Protests have popped up again in Kiev after the Ukrainian parliament passed a new law that essentially bans demonstrations:
The relatively quiet spell was broken last Thursday, when the Ukrainian parliament passed a series of new laws that seriously limit the scope for protests. The laws were rushed through by President Yanukovych’s supporters, with a show of hands and no time for discussion. Not for the first time, a brawl broke out in parliament. But the voting procedure was clearly fine with Yanukovych, and the next day he signed the laws.
The laws, summarized in English on this infographic, clearly limit Ukrainians’ freedom of assembly. They introduce penalties for wearing helmets at demos, setting up tents and public stages and distributing “extremist” materials, among other activities. People driving cars in columns of more than five could have their licenses and vehicles confiscated (presumably a response to the increasingly popular “automaidan” initiatives). Foreign observers are particularly dismayed at the law—which could have been copy and pasted from Vladimir Putin’s Russia—that labels NGOs receiving money from abroad “foreign agents.”
Timothy Snyder declares that, “On paper, Ukraine is now a dictatorship”:
In practice, will Ukraine become a dictatorship? Ukrainians have powerful reasons to resist. These laws, now signed by the president, end the Ukrainian republic as they have known it. They also much reduce the possibility of future European integration, something which is yearned for throughout the country, and for that matter among elites and the political class. No one in Brussels or European capitals is going to lobby for a trade deal with a leadership that has explicitly chosen authoritarianism. If these laws are allowed to stand, the future of Ukraine will thus be with Belarus and Russia, for lack of another option. This makes no economic sense, since Europe’s market is bigger and more important. The only kind of sense it makes is political, for a president who knows he is too weak in his own society to win another democratic election.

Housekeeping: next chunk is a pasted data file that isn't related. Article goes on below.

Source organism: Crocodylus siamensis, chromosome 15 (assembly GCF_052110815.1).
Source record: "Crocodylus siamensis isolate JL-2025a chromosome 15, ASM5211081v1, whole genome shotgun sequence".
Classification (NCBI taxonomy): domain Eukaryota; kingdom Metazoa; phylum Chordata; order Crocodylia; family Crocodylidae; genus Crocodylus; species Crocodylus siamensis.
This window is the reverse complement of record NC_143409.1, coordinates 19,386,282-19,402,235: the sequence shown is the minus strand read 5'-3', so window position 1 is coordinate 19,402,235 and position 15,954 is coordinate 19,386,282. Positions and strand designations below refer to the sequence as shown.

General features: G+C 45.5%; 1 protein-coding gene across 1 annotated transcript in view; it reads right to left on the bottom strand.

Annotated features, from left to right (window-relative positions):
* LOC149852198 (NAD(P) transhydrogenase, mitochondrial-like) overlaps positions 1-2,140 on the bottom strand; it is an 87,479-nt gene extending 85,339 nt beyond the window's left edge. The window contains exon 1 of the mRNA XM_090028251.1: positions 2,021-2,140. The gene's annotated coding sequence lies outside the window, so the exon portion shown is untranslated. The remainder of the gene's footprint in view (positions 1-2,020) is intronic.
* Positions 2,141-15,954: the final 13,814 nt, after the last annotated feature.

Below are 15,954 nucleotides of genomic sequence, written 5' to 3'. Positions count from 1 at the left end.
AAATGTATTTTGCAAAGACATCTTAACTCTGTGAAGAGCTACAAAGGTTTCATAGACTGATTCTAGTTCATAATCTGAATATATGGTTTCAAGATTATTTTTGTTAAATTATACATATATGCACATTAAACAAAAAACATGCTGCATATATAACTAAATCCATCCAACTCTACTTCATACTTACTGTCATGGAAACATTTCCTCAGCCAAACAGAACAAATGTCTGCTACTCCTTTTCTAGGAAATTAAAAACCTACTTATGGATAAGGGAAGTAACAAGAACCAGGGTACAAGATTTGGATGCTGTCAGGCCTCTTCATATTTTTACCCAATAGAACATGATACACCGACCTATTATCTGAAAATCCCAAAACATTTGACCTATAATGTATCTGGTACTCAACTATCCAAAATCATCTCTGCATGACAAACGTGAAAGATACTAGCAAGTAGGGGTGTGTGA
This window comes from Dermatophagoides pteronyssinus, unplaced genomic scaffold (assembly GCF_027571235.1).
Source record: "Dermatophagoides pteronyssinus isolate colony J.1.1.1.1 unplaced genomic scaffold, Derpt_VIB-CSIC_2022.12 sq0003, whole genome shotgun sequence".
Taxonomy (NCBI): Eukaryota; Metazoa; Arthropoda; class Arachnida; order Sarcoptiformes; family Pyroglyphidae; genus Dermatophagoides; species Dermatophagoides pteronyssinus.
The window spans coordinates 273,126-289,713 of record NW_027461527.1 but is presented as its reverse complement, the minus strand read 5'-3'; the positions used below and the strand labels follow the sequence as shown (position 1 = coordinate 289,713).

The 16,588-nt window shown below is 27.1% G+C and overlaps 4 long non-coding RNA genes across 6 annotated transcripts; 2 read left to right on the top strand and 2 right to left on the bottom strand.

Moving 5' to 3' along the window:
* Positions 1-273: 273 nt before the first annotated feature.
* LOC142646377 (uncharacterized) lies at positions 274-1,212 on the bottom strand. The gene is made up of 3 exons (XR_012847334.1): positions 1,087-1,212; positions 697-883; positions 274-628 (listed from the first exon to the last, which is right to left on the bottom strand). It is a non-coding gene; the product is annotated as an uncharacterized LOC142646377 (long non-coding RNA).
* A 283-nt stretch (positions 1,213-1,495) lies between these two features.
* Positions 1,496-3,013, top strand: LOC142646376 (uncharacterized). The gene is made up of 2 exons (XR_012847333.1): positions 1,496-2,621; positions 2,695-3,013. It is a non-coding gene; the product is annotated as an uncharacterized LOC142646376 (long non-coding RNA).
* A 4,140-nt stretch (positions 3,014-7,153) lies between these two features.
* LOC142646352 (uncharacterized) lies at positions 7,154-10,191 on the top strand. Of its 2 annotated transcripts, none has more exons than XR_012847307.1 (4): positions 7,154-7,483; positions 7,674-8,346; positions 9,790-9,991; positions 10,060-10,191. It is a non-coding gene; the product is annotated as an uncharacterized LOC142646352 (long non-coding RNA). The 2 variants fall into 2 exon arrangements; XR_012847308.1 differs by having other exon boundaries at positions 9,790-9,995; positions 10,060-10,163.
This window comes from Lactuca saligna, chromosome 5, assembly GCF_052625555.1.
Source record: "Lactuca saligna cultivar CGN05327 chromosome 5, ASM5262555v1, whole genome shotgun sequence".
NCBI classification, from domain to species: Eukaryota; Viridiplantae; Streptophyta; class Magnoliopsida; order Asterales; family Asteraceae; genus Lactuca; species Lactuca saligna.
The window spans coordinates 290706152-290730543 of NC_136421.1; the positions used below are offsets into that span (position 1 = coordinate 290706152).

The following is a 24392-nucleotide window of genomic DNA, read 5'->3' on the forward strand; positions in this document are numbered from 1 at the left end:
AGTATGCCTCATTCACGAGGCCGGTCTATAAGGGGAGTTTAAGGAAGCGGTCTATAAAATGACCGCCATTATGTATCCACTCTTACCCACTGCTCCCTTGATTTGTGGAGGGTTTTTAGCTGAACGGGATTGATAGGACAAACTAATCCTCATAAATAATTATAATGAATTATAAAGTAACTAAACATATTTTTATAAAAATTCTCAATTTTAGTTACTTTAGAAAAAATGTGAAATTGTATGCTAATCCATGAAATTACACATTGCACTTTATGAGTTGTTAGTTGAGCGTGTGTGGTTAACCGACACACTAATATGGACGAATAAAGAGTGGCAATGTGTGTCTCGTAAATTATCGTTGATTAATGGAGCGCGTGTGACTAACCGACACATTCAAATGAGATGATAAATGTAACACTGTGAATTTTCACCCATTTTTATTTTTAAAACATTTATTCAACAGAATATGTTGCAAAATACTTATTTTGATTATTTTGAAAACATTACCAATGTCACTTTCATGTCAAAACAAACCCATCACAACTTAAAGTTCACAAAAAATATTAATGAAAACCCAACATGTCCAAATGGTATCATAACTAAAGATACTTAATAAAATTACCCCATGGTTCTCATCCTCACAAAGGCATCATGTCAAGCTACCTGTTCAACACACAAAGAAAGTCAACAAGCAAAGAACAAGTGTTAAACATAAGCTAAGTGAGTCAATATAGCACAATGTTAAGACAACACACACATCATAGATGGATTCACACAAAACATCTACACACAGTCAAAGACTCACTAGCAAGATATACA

Hannah Thoburn looks at the fractures within the country:
A large percentage of Ukrainians hold [Ukrainian president Viktor] Yanukovych personally responsible for solving the current political crisis,but his choosing one side over the other will polarize this already divided country more than it has been before. Yanukovych’s political base is in eastern Ukraine, where the majority speak Russian and identify strongly with Russia. Only 17 percent of eastern Ukrainians approve of the protest movement and would be only too happy to see their president quash it in whatever manner he deems necessary. Meanwhile, 80 percent of citizens in the western and more European-leaning part of the country approve of the protest movement and disapprove of the president’s recent decisions. They did not vote for him and will not support him.
While rounding-up videos of the protests, Fisher flags the clip above:
This is important: Most protesters are not violent, and what’s happening in Kiev is not, despite some government assertions to the contrary, a “mass riot.” Still, there’s been violence, with some protesters throwing flares at the vast rows of security forces. This video shows what it looks like from the police’s perspective …